Near infrared (NIR) multispectral imaging is a novel noninvasive technique that maps and quantifies dental caries. The technique has the ability to reduce the confounding effect of stain present on teeth. The aim of this study was to develop and validate a quantitative NIR multispectral imaging system for caries detection and assessment against a histological reference standard. The proposed technique is based on spectral imaging at specific wavelengths in the range from 1000 to 1700 nm. A total of 112 extracted teeth (molars and premolars) were used and images of occlusal surfaces at different wavelengths were acquired. Three spectral reflectance images were combined to generate a quantitative lesion map of the tooth. The maximum value of the map at the corresponding histological section was used as the NIR caries score. The NIR caries score significantly correlated with the histological reference standard (Spearman's Coefficient = 0.774, p<0.01). Caries detection sensitivities and specificities of 72% and 91% for sound areas, 36% and 79% for lesions on the enamel, and 82% and 69% for lesions in dentin were found. These results suggest that NIR spectral imaging is a novel and promising method for the detection, quantification, and mapping of dental caries.
Near-infrared (NIR) is preferred for caries detection compared to visible light imaging because it exhibits low absorption by stain and deeper penetration into teeth. Hyperspectral images from 1000 to 2500 nm have been obtained for a total of 12 extracted teeth (premolars and molars) with different degrees of natural lesion. Analysis of the reflectance spectra suggests that light scattering by porous enamel and absorption by water in dentin can be used to quantify the lesion severity and generate a NIR caries score. Teeth were ground for histological examination after the measurements. The NIR caries score obtained correlates significantly (Spearman's correlation of 0.89, p<0.01) with the corresponding histological score. Results yield a sensitivity of >99% and a specificity of 87.5% for enamel lesions and a sensitivity of 80% and a specificity >99% for dentine lesions. The nature of the technique offers significant advantages, including the ability to map the lesion distribution rather than obtaining single-point measurements, it is also noninvasive, noncontact, and stain insensitive. These results suggest that NIR spectral imaging is a potential clinical technique for quantitative caries diagnosis and can determine the presence of occlusal enamel and dentin lesions.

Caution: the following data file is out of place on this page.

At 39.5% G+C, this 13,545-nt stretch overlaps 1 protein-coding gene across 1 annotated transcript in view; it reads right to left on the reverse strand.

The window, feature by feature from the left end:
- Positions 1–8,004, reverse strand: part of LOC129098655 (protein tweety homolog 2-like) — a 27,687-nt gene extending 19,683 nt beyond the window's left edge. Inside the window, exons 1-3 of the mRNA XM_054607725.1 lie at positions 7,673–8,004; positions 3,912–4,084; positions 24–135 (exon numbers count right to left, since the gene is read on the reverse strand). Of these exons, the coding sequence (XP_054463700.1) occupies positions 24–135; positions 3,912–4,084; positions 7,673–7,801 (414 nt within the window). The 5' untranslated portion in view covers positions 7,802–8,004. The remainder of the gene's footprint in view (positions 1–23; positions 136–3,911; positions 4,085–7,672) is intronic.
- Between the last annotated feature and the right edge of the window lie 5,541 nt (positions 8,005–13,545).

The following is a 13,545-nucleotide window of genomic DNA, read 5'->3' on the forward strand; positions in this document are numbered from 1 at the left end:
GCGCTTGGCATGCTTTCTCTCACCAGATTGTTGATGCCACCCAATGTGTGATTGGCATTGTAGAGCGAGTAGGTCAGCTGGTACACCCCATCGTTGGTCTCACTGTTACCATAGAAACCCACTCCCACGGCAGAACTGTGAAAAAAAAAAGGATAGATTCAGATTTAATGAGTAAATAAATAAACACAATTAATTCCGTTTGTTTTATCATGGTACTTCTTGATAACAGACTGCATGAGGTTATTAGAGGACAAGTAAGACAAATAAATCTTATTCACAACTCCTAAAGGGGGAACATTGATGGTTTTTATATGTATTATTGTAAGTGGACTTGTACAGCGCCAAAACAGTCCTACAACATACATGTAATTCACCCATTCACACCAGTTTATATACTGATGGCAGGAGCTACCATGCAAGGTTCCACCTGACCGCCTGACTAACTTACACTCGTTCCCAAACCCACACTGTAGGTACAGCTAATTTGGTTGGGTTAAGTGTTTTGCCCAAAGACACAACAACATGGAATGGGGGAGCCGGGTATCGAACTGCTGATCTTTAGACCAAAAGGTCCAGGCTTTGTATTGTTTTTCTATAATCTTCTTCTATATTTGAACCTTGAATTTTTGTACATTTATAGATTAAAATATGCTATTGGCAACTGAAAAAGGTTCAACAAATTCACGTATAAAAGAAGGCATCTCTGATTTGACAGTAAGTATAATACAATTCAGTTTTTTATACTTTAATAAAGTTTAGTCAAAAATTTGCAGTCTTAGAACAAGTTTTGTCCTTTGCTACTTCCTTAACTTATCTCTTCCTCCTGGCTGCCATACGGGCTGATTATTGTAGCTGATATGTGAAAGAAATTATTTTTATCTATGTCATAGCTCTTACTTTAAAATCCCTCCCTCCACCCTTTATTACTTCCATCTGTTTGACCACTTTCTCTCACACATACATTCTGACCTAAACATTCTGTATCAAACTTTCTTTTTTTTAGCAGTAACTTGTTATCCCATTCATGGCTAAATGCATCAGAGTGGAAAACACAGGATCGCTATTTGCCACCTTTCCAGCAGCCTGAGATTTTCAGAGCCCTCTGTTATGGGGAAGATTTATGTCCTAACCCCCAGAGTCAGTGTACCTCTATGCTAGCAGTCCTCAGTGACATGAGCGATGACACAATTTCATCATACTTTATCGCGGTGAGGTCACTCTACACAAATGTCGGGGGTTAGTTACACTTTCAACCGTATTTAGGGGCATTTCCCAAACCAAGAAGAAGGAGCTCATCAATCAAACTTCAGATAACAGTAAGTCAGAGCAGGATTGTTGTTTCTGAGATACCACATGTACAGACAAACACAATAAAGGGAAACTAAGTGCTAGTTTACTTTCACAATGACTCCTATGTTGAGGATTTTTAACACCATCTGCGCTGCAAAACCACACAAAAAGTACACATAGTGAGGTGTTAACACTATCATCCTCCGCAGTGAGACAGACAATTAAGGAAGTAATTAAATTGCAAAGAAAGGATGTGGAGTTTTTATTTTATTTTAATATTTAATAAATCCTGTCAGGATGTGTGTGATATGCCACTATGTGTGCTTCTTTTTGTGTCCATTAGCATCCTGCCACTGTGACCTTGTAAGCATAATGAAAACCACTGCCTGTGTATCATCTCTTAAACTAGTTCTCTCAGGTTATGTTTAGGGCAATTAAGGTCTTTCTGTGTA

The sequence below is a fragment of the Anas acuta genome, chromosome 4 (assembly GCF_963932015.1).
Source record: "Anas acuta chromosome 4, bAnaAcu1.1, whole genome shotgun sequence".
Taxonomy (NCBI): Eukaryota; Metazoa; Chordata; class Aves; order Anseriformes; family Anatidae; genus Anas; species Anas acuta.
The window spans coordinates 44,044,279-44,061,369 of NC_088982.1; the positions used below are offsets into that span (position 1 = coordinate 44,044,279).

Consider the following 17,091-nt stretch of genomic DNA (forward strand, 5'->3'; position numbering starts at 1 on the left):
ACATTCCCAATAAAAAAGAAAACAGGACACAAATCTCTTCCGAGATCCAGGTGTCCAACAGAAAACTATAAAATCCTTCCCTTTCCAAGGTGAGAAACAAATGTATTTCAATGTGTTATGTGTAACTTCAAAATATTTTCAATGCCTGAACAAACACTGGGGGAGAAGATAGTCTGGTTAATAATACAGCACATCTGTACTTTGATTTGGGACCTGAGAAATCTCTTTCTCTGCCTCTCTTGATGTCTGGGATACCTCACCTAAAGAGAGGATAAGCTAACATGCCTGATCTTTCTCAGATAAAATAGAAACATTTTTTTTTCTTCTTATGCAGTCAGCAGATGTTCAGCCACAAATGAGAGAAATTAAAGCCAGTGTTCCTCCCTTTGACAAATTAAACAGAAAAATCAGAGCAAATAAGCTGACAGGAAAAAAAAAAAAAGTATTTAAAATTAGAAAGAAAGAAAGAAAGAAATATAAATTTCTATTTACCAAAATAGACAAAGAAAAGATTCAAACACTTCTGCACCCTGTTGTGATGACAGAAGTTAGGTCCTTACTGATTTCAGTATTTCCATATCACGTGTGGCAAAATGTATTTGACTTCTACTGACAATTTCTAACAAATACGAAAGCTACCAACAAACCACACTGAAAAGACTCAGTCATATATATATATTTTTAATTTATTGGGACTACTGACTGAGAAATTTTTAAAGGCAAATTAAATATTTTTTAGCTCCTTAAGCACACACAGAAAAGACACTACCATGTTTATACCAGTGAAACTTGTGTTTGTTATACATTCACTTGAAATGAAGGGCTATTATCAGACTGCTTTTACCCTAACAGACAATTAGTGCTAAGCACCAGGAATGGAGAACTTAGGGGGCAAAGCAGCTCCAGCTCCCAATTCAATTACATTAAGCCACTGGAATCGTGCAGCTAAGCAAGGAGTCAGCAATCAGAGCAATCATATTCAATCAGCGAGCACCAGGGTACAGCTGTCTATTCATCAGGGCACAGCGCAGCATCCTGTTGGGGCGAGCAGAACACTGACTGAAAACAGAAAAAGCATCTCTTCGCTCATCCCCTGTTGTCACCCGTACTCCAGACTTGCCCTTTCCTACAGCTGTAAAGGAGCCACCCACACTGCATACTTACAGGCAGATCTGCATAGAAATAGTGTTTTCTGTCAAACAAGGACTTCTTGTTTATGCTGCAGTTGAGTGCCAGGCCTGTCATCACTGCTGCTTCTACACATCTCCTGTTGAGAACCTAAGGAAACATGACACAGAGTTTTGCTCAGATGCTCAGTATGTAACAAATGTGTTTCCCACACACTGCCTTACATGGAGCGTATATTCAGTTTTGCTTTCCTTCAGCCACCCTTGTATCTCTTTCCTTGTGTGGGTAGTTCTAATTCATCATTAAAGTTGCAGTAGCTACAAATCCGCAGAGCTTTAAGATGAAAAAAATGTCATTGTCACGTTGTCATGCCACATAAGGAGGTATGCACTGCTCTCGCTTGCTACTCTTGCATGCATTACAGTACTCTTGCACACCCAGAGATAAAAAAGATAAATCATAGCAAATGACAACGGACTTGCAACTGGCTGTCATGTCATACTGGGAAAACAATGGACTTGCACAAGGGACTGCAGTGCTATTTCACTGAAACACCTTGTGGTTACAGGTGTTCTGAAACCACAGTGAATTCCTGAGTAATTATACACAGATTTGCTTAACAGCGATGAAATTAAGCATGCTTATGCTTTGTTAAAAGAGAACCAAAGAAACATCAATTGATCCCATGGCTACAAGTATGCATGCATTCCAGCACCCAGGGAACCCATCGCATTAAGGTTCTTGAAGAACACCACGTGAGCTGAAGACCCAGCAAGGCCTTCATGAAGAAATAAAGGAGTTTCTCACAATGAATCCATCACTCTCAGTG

Erythema is a reaction of the skin and oral soft tissues commonly associated with inflammation and an increase in blood flow. Diffuse reflection spectroscopy is a powerful tool for the assessment of skin inflammation where erythema has been linked to the relative concentration of oxygenated hemoglobin and blood perfusion. Here we demonstrate the applicability of a spectral imaging method for the quantification of gingival inflammation by looking at the gingival margin and papillary tip erythema. We present a longitudinal study on 22 healthy volunteers divided in two groups. The first was allowed to have normal oral hygiene and the second was subjected to an induced gingivitis for two weeks by cessation of oral hygiene. The spectral reflectance ratio at 615 and 460 nm, R(615)/R(460), was proposed as a method to quantify and map the erythema spatial distribution. These wavelengths represent spectral absorption crossovers observed between oxygenated and deoxygenated hemoglobin. The spectral method presented shows a significant separation (p<0.01) between the groups when gingivitis was induced and correlates significantly (p<0.05) with the clinical gingival index scores. We believe that these investigations could contribute to the development of functional imaging methods for periodontal disease detection and monitoring.
The study presented demonstrates the ability of the self-mixing interferometry configuration with a laser diode
to measure flow through scattering media. A flow model has been used based on a 1.5mm-diameter tube covered
with layers of scattering media. The laser intensity power spectrum has been obtained when changing the flow
value and the thickness of the layer placed on top of the tube. Different data processing algorithms have been
compared including first moment, normalized first moment, RMS, and Lorentzian and exponential curve fitting
parameters. It was found that an exponential curve in semi-logarithm scale well describe the spectrum and can
be best used when monitoring flow under layers of up to 1.1mm in thickness.